Reverse mortgages may be falling short of their potential, writes a Forbes column this week based on recent findings of the Consumer Financial Protection Bureau on the reverse mortgage industry.
While they hold great promise as a tool for older Americans to pay for long term care, they are failing to do so, Forbes’ contributor Howard Gleckmann of the Urban Institute writes:
As a result of the housing crash, as well as recent market and regulatory changes, RMs look very different today than five years ago. Before 2007, nearly all borrowers chose adjustable rate loans. Today, 70 percent of HECM loans are fixed rate, where proceeds are disbursed only through a single lump sum.
In 2000, about 20 percent of borrowers were 62-69. But 2011, 47 percent were in their 60’s. By contrast, in 2000 half of borrowers were age 70-79 while in 2011 only one-third were 70-something. Many of these relatively young borrowers are using that upfront cash for everyday expenses (and frequently to pay off existing debts).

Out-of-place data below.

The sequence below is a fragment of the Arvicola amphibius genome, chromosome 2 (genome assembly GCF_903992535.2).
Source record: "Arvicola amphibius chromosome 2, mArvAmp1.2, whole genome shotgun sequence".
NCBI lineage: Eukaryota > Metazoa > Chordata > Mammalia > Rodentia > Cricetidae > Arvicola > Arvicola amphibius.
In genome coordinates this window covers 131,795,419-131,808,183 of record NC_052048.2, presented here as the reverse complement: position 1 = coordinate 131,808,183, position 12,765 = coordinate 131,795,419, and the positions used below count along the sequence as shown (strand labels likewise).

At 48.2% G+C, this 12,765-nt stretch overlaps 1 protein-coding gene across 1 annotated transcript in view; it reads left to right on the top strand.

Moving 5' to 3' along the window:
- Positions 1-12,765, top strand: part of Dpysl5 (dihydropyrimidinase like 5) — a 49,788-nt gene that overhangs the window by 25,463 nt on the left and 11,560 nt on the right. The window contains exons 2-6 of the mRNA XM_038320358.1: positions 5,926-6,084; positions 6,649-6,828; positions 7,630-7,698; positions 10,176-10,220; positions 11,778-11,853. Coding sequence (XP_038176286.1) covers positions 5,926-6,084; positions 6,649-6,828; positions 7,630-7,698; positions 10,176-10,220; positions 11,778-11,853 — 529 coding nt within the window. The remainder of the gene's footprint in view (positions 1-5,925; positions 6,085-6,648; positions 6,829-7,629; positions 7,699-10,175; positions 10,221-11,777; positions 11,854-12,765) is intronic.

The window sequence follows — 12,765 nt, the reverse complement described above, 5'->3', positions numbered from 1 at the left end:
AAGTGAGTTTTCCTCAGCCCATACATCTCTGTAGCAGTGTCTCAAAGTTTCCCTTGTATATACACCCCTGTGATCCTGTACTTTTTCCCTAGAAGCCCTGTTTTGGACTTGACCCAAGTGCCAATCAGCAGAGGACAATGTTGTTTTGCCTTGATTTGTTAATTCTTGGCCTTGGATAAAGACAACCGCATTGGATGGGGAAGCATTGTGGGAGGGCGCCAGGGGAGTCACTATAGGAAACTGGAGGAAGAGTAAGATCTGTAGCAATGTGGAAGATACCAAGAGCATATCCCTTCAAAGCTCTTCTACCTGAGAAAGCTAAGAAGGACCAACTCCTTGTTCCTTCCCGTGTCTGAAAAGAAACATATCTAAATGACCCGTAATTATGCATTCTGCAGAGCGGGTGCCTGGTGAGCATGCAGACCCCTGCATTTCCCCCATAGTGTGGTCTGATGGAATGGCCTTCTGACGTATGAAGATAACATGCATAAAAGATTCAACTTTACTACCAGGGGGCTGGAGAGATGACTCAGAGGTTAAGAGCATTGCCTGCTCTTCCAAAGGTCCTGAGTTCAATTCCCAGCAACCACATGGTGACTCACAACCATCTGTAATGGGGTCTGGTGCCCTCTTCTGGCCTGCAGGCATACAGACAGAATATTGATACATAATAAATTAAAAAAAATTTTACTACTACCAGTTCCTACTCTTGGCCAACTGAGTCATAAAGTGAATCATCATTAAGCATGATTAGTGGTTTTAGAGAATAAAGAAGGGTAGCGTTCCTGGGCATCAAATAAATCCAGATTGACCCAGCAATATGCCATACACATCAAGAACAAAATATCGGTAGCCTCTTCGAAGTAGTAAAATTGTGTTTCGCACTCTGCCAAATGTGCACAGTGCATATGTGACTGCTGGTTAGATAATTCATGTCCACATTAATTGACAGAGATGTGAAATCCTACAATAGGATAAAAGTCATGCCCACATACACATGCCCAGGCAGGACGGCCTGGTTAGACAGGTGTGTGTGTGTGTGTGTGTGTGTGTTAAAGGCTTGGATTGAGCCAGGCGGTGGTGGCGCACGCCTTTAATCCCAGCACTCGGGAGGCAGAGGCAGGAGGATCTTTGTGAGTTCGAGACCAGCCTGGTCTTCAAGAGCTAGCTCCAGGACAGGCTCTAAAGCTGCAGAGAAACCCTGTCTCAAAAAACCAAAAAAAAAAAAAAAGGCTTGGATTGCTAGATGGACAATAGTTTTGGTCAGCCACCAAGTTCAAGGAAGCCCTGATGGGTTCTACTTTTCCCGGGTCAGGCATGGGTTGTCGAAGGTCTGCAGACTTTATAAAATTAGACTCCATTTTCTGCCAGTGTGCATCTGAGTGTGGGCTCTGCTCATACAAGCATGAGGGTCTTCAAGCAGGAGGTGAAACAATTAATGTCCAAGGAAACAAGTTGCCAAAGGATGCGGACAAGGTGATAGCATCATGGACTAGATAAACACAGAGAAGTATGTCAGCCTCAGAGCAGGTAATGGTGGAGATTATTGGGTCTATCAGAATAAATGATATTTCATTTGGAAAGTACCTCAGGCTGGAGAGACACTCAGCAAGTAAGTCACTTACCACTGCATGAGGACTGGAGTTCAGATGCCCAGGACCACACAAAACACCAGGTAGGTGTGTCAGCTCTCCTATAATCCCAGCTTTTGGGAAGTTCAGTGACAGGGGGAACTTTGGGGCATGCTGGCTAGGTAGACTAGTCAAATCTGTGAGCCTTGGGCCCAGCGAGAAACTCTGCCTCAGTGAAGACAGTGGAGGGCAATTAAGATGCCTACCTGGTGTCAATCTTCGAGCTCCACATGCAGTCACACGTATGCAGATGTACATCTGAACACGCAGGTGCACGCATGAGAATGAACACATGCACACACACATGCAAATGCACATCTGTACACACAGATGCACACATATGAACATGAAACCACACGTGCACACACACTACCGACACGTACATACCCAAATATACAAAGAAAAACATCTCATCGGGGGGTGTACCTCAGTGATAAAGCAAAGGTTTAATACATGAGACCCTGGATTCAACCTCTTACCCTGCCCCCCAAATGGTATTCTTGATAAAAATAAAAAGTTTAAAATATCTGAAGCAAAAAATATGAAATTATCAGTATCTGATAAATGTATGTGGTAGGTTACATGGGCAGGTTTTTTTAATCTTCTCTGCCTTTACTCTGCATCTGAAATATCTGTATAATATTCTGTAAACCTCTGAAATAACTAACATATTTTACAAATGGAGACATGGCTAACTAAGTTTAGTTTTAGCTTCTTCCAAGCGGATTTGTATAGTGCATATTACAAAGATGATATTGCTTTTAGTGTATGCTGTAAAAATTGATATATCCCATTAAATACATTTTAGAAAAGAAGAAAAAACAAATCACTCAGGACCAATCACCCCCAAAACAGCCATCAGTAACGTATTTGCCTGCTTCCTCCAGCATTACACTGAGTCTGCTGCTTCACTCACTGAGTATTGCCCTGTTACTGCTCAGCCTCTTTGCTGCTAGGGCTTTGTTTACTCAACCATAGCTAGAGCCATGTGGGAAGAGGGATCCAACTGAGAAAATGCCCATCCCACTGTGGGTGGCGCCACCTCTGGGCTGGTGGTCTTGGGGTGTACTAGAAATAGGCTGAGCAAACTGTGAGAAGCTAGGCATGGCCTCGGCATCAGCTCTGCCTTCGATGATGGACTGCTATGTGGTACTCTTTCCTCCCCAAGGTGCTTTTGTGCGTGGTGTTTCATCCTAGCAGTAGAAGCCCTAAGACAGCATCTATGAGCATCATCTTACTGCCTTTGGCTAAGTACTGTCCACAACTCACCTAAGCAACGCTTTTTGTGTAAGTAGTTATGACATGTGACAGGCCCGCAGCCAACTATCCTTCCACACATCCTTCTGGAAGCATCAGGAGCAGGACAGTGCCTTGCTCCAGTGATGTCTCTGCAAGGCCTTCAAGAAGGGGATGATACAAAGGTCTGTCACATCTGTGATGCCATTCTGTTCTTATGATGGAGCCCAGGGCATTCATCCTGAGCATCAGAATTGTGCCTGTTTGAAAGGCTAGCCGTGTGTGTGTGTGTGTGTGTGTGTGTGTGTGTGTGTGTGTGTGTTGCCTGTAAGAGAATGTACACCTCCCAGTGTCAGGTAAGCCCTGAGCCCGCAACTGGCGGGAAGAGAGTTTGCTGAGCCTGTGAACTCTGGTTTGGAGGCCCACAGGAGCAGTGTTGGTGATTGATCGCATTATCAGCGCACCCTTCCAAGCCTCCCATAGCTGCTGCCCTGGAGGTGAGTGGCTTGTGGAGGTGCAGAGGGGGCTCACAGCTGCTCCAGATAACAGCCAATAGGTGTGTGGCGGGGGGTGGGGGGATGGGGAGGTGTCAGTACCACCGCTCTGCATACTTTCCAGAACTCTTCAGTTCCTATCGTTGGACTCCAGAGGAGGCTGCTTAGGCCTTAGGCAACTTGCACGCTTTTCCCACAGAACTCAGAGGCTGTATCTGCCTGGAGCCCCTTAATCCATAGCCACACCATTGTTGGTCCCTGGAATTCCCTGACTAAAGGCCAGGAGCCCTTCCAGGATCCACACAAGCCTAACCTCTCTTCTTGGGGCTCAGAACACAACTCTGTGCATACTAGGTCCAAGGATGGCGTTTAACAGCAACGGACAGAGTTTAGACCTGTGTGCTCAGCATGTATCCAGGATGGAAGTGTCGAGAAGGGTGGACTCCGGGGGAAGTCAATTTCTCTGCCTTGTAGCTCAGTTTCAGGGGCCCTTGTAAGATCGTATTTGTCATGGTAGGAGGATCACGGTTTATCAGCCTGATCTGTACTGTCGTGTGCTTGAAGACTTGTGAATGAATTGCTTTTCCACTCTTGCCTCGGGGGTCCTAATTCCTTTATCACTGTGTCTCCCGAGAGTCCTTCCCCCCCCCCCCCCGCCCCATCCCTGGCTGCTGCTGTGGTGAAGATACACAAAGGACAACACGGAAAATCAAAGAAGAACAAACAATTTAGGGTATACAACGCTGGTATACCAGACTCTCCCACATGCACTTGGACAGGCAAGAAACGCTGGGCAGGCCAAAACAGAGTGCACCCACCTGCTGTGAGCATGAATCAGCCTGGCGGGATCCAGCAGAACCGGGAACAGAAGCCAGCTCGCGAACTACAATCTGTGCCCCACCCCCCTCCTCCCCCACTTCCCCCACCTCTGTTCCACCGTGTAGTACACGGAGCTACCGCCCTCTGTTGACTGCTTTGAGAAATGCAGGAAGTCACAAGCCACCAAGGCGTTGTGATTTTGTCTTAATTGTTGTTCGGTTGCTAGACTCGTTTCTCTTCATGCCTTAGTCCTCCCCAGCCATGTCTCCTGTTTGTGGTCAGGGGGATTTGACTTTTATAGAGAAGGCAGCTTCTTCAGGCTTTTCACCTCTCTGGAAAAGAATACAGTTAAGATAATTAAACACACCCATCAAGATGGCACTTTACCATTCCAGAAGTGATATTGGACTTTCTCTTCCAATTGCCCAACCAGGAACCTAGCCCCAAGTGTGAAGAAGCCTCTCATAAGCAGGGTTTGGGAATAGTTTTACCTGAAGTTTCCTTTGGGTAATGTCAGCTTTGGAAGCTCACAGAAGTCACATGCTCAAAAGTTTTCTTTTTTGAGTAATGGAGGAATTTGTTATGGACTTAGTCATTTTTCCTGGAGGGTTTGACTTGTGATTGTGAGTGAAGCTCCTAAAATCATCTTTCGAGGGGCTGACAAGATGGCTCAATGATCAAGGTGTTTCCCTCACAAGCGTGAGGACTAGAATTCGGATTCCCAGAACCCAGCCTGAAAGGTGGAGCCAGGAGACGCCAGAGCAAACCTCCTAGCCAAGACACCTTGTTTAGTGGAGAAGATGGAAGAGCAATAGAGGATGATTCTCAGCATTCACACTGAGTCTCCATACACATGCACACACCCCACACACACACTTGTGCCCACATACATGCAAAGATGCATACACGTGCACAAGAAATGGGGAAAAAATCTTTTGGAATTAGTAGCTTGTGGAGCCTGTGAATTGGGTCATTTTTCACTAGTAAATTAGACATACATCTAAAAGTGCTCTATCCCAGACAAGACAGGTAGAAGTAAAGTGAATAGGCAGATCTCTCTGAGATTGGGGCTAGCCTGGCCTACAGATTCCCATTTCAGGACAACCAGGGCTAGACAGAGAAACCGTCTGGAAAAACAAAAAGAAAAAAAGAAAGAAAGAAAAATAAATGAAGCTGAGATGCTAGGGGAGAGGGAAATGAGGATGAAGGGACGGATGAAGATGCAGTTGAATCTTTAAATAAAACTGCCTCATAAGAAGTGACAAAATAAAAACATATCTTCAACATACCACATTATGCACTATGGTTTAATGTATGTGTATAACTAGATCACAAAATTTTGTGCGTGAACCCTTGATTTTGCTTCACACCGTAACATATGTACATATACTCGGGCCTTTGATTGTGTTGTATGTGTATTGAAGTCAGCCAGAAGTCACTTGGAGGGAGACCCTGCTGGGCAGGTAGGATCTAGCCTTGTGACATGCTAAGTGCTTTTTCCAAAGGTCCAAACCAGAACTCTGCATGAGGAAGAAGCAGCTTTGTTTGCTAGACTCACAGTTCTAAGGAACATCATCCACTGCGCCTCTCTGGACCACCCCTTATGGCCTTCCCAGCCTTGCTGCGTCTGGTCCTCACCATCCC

The problem is RMs eat into home equity over time. If someone borrows in their 60s, and spends the money right away, that will leave them with fewer financial resources in old age when they may need those funds the most. In effect, if it is too easy to borrow against your home when you are relatively young, you will have less equity when you really need it for long-term services. Worse, nearly 10 percent of reverse mortgage borrowers were at risk of foreclosure due to non-payment of taxes and insurance as of February, 2012, according to the CFPB report. As a result, even with the RM funds, they are at risk of losing their homes.
For most households, home equity remains their largest single financial asset. And it has the potential to serve as a critical source of funding for the cost of long-term care services and supports. As a concept, reverse mortgages are a terrific way to turn that equity into needed cash. But in practice, they are missing the mark and, for many borrowers, may be making things worse.
Read the original article.
Written by Elizabeth Ecker